"The final was the best game I've ever been involved with," Boyce recalled, speaking 50 years on from his home in Norfolk. "It was a Wednesday evening at Wembley, a full house. "Munich were a very good side, full of internationals. Rudi Brunnenmeier was a great player, while their goalkeeper Petar Radenkovic was also very good. "My standout memory was Brian Dear, who came in for Johnny Byrne, got tackled by Radenkovic on the halfway line. Whenever I see Brian we have a laugh about it! "It was a great game of football, and Alan Sealey, god bless his soul, scored two good goals. It was very nice to be part of the first team that won a European cup for West Ham United."

Boyce became a firm favourite with West Ham fans for his team-first approach to his game. Therefore, it should come as no surprise that while he can recall the team's Wembley glory, he had completely forgotten that he finished as runner-up to Peters in the 1965 Hammer of the Year voting. "Was I runner-up? I don't remember that! What I mainly remember is just really enjoying my football. We had a great group of players who all enjoyed playing together. "Unfortunately there aren't as many of us left any more – Bobby has obviously gone, Johnny Byrne, Alan Sealey and a few others. It's important to remember all of us, even if there aren't many of us left!"

The way they played that Wednesday night at Wembley, Ronnie Boyce and his teammates will surely never be forgotten.

Geoff Hurst

Geoff Hurst says West Ham United's European Cup Winners' Cup success was the 'fulfilment of a dream'. Geoff Hurst will forever be synonymous with his FIFA World Cup final hat-trick of July 1966, but the striker also enjoyed a memorable – if goal-less – visit to Wembley 14 months previously. With Hurst deployed in a less familiar withdrawn role behind lone centre forward Johnny Byrne, outside right Alan Sealey took centre-stage by scoring both goals in a 2-0 European Cup Winners' Cup final win over TSV 1860 Munich. The victory capped a memorable nine-match run that many West Ham United fans could only have dreamed of when the club lifted the FA Cup in May 1964. In his autobiography 1966 And All That, however, Sir Geoff revealed that the Hammers' visionary manager Ron Greenwood had predicted that his team would go all the way again. "Could West Ham become the second English club to win a European crown? Ron thought so," Sir Geoff wrote. "He was convinced that at our best we would be a match for anyone in Europe. He personally watched our opposition as soon as each draw was made. He prepared a little dossier for the players, telling each what to expect from their opposite number."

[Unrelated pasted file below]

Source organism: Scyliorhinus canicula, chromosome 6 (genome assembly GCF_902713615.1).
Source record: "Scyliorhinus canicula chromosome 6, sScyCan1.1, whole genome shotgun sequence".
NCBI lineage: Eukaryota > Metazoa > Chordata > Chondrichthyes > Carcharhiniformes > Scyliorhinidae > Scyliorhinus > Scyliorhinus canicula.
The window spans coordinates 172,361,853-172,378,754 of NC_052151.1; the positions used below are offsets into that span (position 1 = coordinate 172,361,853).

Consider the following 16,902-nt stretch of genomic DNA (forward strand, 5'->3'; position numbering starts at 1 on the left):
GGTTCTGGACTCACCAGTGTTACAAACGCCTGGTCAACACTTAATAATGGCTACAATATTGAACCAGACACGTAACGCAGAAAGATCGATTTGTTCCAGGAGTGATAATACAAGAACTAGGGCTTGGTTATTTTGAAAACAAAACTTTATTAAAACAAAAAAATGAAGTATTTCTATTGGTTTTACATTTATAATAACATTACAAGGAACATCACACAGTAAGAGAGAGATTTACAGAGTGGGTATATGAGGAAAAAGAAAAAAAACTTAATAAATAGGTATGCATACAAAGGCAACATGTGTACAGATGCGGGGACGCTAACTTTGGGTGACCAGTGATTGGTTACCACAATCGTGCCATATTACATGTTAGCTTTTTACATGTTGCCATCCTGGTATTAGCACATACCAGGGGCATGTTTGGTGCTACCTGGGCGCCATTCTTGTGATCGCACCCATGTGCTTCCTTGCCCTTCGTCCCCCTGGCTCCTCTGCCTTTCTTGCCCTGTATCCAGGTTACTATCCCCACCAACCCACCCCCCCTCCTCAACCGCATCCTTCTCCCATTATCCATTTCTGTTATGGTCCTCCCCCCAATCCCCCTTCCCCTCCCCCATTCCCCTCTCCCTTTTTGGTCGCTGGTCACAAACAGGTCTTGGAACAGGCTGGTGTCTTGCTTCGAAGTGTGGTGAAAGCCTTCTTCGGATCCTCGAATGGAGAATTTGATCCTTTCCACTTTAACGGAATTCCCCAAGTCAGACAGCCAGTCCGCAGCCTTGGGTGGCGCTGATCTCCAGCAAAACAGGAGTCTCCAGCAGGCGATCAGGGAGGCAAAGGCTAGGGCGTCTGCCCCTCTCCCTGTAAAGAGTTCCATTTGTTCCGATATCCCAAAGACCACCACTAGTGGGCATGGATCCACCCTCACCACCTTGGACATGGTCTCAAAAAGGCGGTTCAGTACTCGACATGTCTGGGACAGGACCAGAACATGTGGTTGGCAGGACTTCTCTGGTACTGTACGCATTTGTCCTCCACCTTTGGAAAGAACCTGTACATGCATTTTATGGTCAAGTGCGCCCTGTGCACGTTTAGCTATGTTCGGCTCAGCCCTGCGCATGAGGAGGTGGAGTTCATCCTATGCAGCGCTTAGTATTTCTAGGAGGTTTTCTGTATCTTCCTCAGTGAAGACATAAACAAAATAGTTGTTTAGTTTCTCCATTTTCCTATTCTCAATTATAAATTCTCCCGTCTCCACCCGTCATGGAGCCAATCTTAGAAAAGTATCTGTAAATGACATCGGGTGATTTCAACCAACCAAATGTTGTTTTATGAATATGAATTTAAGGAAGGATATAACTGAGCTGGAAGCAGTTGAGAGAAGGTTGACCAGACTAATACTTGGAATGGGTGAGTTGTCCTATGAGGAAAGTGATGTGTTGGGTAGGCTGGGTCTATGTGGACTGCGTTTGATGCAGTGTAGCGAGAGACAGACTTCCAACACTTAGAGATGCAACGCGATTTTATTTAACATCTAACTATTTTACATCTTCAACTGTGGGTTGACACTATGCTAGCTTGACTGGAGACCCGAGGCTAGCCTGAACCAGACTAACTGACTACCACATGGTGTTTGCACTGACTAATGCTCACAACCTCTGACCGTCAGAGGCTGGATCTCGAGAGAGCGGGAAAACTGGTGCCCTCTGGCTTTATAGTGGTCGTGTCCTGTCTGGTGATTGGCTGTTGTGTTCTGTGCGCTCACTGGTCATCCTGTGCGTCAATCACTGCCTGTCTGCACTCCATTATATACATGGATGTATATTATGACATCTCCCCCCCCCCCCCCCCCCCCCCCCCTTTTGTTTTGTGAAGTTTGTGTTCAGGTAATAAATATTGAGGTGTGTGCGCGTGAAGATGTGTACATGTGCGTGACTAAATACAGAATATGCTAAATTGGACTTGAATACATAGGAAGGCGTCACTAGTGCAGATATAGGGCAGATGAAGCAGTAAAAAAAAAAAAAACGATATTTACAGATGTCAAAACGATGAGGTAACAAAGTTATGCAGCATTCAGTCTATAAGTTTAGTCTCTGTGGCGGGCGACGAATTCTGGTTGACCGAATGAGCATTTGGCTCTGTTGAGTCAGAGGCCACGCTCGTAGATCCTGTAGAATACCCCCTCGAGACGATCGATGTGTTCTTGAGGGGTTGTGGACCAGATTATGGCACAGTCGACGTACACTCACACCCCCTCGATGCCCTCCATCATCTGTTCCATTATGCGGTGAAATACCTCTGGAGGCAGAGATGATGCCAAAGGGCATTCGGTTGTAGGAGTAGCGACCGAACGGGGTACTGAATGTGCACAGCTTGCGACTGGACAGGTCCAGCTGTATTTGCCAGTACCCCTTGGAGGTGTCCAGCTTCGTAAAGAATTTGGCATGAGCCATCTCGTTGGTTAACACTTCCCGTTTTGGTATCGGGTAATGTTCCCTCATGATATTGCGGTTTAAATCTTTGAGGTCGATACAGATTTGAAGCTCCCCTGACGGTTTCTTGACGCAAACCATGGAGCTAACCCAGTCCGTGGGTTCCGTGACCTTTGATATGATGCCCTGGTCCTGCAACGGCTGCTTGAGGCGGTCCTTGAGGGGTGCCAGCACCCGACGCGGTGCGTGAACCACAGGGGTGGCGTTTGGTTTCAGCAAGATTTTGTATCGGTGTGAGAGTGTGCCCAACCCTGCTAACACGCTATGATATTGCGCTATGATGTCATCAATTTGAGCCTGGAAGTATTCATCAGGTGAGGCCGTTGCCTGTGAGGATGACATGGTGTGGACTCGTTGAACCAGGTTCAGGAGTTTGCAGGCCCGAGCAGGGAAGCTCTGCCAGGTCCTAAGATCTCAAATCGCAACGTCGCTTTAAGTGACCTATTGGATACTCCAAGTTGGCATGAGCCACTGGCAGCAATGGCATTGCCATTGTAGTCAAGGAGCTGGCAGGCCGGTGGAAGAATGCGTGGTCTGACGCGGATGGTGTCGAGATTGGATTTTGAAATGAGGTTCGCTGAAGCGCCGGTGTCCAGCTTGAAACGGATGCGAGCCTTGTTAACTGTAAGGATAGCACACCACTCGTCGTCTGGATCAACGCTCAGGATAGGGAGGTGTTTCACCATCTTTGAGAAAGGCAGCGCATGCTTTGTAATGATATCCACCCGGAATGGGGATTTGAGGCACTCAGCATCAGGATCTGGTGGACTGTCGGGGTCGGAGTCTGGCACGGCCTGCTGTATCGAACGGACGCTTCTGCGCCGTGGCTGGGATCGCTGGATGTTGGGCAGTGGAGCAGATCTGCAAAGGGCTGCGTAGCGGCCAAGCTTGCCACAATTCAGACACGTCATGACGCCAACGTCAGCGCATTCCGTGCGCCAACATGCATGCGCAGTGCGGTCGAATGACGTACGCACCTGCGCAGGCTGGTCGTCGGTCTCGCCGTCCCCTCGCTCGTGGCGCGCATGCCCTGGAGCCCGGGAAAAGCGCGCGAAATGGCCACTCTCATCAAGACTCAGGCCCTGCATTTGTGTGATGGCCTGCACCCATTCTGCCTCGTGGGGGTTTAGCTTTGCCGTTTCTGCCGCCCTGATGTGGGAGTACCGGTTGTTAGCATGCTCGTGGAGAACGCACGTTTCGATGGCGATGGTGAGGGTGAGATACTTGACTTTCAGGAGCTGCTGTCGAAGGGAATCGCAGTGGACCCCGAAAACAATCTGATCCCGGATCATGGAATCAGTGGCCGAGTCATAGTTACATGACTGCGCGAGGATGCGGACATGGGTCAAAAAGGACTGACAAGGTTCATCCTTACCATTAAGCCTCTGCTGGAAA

The players themselves also took the opportunity to watch their eventual final opponents TSV 1860 Munich as early as the summer of 1964, when they watched a pre-season between the West German Cup winners and Chelsea, and again in their semi-final play-off with Italian side Torino in Zurich, Switzerland. "It's not often the manager has the chance to take his team to watch the opposition in action. From the players' point of view it gave us an invaluable insight into the individual strengths and weaknesses of the team we were going to face."

For Hurst himself, the only thing lacking from West Ham's glorious continental success was a goal. "I had played in all the European matches but it was becoming something of a frustration because I hadn't scored a single goal. This was partly because Ron felt some tactical modification was needed if we were to adapt successfully to the different challenges."

Those modifications saw both Bobby Moore and Ronnie Boyce play in a sweeper role, and Hurst himself – England's centre forward – in a deeper position behind a lone striker, Byrne, in the away ties and the final. Just as he would do more famously on 30 July 1966, Hurst enjoyed being part of an English team getting one over West German opponents. "The final itself was an unforgettable evening," he wrote. "It was a truly tremendous match, ranked by many as one of the best games ever played at Wembley. The Germans were well organised, defensively disciplined and technically accomplished, but we were the better side and some of the football we played was magnificent.